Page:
<p>Second, as for the OOS rate: yes, 17% is extremely low. But it's roughly double Harvard's rate, and well above Princeton, Yale, Stanford, Columbia, and MIT. It's also above Penn, Dartmouth, Brown, Pomona and CMC. It's the same as Caltech and WUSTL (both 17%). And it's just slightly below Amherst (18%), Williams (18%), Swarthmore (18%), and Bowdoin (19%). I'm sure Berkeley's OOS applicant pool is self-selecting and on average very well qualified, but I doubt it's significantly more qualified than the self-selecting applicant pools of these other schools. So I just want to challenge the conventional wisdom on CC that's it's pretty much pointless for OOS candidates to apply to Berkeley. No one says that about these other highly selective schools, even those that are significantly more selective than Berkeley OOS.</p>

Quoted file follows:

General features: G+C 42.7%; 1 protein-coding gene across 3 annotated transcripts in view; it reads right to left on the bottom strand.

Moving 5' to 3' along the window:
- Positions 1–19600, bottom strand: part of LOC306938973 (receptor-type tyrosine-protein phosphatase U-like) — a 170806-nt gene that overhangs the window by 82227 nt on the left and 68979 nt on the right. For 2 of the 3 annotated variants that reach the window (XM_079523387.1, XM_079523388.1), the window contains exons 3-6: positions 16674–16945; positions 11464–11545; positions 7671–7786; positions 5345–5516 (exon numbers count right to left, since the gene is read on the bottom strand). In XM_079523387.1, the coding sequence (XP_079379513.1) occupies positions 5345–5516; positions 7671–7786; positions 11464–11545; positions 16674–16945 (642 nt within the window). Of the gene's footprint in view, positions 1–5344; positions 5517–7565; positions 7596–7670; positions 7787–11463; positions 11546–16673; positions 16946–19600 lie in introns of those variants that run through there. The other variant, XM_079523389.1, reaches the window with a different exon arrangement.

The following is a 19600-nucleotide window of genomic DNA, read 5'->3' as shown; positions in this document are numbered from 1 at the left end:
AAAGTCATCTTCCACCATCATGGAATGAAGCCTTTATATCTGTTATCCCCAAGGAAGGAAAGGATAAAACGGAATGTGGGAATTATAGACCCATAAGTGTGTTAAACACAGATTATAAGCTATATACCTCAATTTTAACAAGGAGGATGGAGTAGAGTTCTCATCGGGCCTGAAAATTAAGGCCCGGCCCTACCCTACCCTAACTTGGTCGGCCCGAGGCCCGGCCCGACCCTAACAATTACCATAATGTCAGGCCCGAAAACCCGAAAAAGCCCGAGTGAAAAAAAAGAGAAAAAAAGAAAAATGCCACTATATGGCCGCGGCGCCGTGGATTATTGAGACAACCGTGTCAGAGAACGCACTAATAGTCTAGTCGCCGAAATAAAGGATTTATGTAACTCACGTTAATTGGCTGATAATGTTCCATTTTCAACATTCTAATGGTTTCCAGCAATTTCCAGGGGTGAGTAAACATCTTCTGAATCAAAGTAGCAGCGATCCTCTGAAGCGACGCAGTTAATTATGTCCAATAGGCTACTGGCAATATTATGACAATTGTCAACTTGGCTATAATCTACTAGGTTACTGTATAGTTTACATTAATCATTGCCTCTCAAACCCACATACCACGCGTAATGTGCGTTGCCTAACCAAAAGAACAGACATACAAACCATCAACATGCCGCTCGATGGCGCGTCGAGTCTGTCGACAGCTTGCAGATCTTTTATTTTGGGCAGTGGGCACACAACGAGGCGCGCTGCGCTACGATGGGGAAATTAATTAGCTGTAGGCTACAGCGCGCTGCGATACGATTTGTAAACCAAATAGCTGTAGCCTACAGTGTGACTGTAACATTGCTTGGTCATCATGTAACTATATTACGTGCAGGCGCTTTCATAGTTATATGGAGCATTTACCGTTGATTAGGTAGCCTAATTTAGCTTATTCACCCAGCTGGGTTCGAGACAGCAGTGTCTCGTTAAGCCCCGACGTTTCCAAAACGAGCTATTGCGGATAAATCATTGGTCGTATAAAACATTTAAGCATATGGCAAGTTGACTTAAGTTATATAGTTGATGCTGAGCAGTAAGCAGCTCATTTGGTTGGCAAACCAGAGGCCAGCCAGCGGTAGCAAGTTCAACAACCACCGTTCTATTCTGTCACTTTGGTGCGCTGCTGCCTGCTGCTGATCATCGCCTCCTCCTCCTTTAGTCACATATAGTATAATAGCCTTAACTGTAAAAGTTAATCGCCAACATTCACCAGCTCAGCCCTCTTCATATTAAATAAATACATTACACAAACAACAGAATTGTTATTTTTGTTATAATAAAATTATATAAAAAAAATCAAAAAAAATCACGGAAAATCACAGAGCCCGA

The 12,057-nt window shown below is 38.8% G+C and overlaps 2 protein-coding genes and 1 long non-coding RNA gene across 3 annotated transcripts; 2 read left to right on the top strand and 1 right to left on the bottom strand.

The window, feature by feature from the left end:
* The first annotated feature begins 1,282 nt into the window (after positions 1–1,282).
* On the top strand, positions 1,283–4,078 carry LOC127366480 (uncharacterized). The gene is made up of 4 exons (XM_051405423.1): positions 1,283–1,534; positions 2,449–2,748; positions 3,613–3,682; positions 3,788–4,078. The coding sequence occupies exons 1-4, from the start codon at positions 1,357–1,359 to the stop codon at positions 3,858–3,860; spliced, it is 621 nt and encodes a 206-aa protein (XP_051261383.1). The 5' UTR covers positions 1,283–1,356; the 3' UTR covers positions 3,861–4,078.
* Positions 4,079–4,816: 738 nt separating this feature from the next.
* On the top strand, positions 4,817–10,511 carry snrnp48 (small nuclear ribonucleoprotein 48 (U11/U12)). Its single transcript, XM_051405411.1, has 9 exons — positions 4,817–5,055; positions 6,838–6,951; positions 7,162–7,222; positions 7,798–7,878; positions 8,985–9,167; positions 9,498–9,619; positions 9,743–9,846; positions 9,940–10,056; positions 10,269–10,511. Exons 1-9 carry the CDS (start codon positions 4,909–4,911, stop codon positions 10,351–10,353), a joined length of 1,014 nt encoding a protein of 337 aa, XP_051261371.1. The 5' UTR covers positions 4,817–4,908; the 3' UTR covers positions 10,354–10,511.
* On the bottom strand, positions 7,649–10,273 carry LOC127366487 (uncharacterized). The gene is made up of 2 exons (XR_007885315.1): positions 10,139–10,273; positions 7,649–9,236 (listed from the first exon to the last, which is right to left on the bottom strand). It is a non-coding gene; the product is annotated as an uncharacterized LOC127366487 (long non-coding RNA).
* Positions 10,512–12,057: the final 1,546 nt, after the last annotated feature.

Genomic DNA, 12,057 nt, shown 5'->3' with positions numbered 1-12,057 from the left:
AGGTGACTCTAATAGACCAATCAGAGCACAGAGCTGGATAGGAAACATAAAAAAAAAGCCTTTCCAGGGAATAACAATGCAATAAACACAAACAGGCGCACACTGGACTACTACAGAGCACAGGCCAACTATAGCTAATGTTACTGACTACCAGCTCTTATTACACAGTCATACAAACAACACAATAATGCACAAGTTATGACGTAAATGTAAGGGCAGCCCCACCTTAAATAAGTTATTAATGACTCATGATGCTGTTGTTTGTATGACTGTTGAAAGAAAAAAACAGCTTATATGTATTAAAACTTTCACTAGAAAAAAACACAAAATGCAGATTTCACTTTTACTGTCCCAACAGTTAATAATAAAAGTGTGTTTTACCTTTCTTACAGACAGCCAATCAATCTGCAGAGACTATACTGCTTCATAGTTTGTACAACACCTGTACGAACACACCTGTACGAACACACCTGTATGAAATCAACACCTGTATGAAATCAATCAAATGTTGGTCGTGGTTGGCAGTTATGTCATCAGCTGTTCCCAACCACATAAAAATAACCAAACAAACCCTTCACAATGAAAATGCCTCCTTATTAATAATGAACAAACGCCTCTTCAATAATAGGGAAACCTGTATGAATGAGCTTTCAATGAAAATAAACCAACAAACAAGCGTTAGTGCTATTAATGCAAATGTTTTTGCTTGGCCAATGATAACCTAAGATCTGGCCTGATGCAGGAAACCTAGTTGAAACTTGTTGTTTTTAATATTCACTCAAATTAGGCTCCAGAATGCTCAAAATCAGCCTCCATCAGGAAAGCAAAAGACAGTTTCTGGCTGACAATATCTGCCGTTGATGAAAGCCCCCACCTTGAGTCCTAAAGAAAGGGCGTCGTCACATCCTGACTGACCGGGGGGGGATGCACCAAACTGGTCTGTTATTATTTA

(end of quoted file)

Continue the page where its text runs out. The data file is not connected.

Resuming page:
<p>So I just want to challenge the conventional wisdom on CC that's it's pretty much pointless for OOS candidates to apply to Berkeley.</p>

<p>I dont think anybody is saying that here. I was just saying there is a significant difference in the stability of the instate and OOS for Cal. There are cases when usually you can say someone in a particular CA schools is over 95% sure of getting into Cal, in state. For example, I went to a HS that admits about 25 students every year to Cal; so for the valedictorian who wrote a book and had numerous other awards, it would be relatively certain he would get in assuming he didnt bomb anything on his application. I am not saying the OP is like that; Im just giving an anecdote. </p>

<p>Anyways, lets not argue about this anymore here. It just doesnt seem like the right thread ^^.</p>

<p>I agree with momrath's suggestions. I would also point out that your sustained interest in art and related activities are NOT part of the "typical Asian" profile you are worried about.</p>